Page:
STEM21 Featured Speakers & Panelists
This year’s STEM21 includes an all-star lineup of featured speakers from across the country. No matter what day you are registered, all keynote presentations are available to all STEM21 attendees.
Monday, July 26 • 10:30–11:30 AM EDT
A Morning with Kate Biberdorf
Dr. Kate Biberdorf
Professor of Chemistry at The University of Texas at Austin
As seen on the Today Show and The Late Show with Stephen Colbert, Dr. Kate Biberdorf is breaking stereotypes and blowing stuff up—all in a good pair of heels. Through her theatrical and hands-on approach to teaching, Dr. Biberdorf is breaking down the image of the stereotypical scientist, while reaching students that might otherwise be intimidated by science. Drawing forth emotional responses, rather than rote recitation of facts is key to Biberdorf ’s dynamic approach to her program, as well as to science in general. Her exciting and engaging program leaves audiences with a positive, memorable impression of science—all while diminishing the stigma around women in science. Dr. Biberdorf is the author of Kate the Chemist: The Big Book of Experiments, a collection of 25 kid-friendly science experiments that come prepared with a messiness factor rating and a note from Kate about how each experiment works. Her newest book, Dragons vs. Unicorns, is a children's novel and was released in March 2020.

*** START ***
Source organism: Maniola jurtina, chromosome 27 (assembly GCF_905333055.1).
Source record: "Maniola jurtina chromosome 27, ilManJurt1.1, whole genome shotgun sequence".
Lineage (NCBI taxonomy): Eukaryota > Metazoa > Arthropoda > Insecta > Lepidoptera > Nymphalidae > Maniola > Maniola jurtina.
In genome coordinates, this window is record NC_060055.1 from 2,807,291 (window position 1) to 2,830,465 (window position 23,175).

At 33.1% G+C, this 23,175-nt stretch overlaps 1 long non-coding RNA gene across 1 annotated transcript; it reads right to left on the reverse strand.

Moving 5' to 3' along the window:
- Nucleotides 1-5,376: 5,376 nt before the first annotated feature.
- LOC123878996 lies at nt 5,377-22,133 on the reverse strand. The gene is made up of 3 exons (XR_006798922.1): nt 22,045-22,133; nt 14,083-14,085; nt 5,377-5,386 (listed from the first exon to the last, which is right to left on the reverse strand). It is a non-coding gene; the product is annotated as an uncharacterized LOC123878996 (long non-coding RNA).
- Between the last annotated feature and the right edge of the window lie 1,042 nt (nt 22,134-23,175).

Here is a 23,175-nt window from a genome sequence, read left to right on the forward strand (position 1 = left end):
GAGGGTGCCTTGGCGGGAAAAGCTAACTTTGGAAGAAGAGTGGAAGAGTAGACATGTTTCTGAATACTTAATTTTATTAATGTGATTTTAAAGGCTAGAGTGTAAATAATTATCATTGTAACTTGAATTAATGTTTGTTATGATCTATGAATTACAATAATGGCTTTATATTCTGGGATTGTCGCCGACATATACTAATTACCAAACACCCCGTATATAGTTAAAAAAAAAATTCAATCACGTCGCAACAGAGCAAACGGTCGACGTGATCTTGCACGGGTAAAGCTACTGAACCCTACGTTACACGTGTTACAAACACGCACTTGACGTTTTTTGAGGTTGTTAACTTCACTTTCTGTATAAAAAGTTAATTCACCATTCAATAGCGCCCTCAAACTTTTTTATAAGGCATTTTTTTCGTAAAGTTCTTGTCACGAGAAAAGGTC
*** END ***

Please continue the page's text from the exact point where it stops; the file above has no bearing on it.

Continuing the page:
Dr. Kate Biberdorf